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Pollock (Pollachius pollachius)

 

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Two-spot goby (Gobiusculus flavescens)

 

And a couple of non-fish pictures to finish on. Maybe I really am getting too sentimental but I found the parental care shown by this centipede (I think) rather touching. We found it while helping my friend and colleague Jonathan Ablett look for snails.

 

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A centipede demonstrating rather touching parental care

 

 

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One of our toilet swallows, who will be very happy to see us go

 

So that's about it from me, it's been a pleasure and a privilege to take part in this field trip and have seen so many amazing things, not all of which were fish. If anything interesting turns up when I go through all the specimens back in London I'll let you know.

 

* There are 10 gobies in the picture

0

After all that build up in my first post, the Scillionian boat trip wasn't that good and it wasn't that bad. So no sharks, whales, sunfish, etc but also no vomiting and I ended up spending most of the journey asleep.

 

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The Scillonian after our arrival at St Mary's, Isles of Scilly

 

[I'm going to have to go off at a tangent slightly now and say that I've just this second been recognised by a small blonde lad as I sit here in the pub typing this. I will explain why in a bit.]

 

Anyway, we disembarked and trudged up and over a hill to the most western part of St Mary's which is called the Garrison or Woolpack. I've stayed in a few interesting places in my time but our current lodgings are the first that look like they could withstand a direct hit from a scud missile, being in an old military bunker. However, they are comfortable enough and we soon feel at home, although I can't help but feel sorry for the poor swallows who foolishly decided to raise their family in the corridor leading to the showers and toilets.

 

[I've just been recognised again, this 'fame' will start to go to my head if it carries on.]

 

Once we'd settled ourselves in, Mark Spencer, experienced botanist and exhibition leader took us for a walk around the island in the sunshine and points out all the parts of it that we can graze upon. Particularly nice are plants called three cornered leeks which have a spring onion/garlic taste.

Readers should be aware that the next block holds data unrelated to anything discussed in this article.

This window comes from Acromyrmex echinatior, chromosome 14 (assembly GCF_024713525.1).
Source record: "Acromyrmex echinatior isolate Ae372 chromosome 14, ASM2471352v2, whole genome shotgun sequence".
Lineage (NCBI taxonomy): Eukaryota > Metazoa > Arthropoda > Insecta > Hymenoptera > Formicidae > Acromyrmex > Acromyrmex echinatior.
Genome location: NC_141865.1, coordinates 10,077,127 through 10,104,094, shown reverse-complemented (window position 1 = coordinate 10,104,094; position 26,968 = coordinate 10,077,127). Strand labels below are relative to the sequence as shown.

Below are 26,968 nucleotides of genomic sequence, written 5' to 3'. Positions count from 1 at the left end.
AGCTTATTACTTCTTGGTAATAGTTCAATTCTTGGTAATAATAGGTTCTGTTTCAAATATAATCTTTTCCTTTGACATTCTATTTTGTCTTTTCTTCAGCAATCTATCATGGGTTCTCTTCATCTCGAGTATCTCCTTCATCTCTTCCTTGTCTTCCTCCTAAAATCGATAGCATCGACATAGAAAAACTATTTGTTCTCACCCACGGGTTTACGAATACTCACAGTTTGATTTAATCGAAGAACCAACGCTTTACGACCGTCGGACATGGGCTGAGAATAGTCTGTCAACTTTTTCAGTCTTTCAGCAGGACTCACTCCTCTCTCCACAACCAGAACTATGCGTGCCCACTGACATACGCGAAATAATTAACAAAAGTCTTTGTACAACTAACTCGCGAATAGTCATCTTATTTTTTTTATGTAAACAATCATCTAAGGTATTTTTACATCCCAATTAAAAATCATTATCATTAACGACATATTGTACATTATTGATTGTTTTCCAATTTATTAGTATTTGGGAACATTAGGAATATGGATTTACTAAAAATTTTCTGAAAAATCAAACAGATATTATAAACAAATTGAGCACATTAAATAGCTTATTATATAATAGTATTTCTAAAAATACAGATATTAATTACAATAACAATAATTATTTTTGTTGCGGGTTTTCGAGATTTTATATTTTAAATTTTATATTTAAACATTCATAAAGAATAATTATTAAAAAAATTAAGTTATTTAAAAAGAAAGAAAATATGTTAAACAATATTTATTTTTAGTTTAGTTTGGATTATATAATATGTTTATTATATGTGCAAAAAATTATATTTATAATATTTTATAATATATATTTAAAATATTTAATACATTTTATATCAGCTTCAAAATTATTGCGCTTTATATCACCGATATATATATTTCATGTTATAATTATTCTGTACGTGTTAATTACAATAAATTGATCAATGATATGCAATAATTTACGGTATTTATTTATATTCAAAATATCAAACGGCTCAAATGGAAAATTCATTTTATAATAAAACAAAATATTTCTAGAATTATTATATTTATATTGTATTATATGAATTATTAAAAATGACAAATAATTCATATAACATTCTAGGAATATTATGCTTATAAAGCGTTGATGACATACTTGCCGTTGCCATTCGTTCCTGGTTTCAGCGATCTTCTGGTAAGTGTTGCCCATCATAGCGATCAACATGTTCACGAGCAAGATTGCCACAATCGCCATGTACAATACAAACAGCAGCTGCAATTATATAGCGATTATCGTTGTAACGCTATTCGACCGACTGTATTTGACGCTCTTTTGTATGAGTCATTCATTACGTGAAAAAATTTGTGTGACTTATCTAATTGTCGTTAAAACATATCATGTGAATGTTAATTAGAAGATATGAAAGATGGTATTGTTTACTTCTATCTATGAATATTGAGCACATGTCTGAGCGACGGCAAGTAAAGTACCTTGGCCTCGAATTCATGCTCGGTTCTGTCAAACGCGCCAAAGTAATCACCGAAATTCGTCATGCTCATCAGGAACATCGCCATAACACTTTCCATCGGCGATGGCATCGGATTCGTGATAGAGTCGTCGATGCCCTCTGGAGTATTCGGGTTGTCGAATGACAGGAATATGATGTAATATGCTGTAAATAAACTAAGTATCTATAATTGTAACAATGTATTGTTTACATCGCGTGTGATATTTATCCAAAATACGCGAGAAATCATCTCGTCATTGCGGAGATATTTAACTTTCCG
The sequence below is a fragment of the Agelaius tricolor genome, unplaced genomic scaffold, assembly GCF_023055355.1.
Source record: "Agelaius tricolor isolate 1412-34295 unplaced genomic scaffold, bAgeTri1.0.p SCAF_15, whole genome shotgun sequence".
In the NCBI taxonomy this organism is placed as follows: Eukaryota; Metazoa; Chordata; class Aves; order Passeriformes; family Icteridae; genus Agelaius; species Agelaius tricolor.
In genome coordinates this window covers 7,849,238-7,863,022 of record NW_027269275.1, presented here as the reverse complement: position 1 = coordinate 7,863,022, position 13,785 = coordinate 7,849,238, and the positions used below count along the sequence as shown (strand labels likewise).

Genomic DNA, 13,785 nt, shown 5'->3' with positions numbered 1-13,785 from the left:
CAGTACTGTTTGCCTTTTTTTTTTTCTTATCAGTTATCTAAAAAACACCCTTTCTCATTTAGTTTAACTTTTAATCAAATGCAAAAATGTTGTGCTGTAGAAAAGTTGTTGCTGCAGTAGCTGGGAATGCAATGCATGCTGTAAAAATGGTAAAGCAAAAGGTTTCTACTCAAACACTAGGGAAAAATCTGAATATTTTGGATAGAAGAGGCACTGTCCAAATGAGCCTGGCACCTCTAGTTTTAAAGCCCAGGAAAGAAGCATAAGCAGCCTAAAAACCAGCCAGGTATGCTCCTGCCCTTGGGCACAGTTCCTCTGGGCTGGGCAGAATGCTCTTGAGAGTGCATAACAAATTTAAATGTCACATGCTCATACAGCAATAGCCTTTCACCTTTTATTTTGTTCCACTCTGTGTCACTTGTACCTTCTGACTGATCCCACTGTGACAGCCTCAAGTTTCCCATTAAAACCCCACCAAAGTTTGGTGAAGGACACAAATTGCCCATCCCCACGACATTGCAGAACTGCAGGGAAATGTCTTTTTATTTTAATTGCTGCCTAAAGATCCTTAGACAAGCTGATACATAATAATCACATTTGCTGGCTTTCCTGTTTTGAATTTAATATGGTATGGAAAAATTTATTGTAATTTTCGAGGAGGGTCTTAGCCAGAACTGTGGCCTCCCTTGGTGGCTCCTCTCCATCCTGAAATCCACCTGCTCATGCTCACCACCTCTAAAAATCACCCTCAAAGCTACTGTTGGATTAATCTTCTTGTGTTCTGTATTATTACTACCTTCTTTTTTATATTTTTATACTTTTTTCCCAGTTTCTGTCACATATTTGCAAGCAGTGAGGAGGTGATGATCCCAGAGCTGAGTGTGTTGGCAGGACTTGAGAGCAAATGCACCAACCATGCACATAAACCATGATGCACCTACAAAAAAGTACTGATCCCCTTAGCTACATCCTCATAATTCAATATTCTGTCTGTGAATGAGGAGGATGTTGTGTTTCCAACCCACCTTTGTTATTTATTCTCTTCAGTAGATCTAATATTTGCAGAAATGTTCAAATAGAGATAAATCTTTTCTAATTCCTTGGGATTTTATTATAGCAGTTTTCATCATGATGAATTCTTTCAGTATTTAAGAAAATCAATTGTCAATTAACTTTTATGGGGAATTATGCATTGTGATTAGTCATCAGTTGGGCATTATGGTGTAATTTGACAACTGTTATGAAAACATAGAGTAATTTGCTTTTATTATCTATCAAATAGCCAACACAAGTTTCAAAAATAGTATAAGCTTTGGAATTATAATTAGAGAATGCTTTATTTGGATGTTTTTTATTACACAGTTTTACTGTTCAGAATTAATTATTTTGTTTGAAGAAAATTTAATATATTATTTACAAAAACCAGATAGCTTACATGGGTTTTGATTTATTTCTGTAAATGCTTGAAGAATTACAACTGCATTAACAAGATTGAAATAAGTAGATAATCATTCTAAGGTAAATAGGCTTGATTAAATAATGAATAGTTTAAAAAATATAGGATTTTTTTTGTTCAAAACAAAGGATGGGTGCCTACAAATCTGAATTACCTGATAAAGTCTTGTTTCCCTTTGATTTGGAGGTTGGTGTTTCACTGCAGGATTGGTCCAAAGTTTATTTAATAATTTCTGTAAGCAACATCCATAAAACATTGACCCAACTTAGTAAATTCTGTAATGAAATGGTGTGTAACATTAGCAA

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The lighthouse at Peninnis Head.

 

The next day we rise early as one of my first obligations is to help with three talks for children (who seem to still remember me, hence the recognitions tonight as I write this) at the local Five Islands School. These go really well and Jon Ablett, Curator of Molluscs, steals the show with his squid dissection.

 

I don't have any props myself (apart from a baby pollock which is deemed unsuitable for hacking up in front of six-year olds, having proper red blood as opposed to the squid's green variety) so we find a few pictures of deep-sea anglerfish and sharks and I tell the children about those, and then attempt to identify various fishes that they tell me they've seen. I'm also getting a bit worried about the success - or potential lack of it - of my fish collecting at this point so I ask them to bring anything they can find up to our lodgings and give it to me.

 

My worries increase later as we spend a couple of hours fishing beside a sewer pipe with no results. Meanwhile everyone else is gathering buckets full of material - molluscs, plants - and diligently sitting around scribbling in notebooks and writing labels. Determined to get something - anything - of the fish variety, Jon, Tom Simpson and I head down to the beach at Hugh Town with our seine net, and after a lot of mucking about we finally catch our first, a baby sandeel. I hope things improve tomorrow...

 

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Jon and Tom attempting to seine

 

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My first fish, a sandeel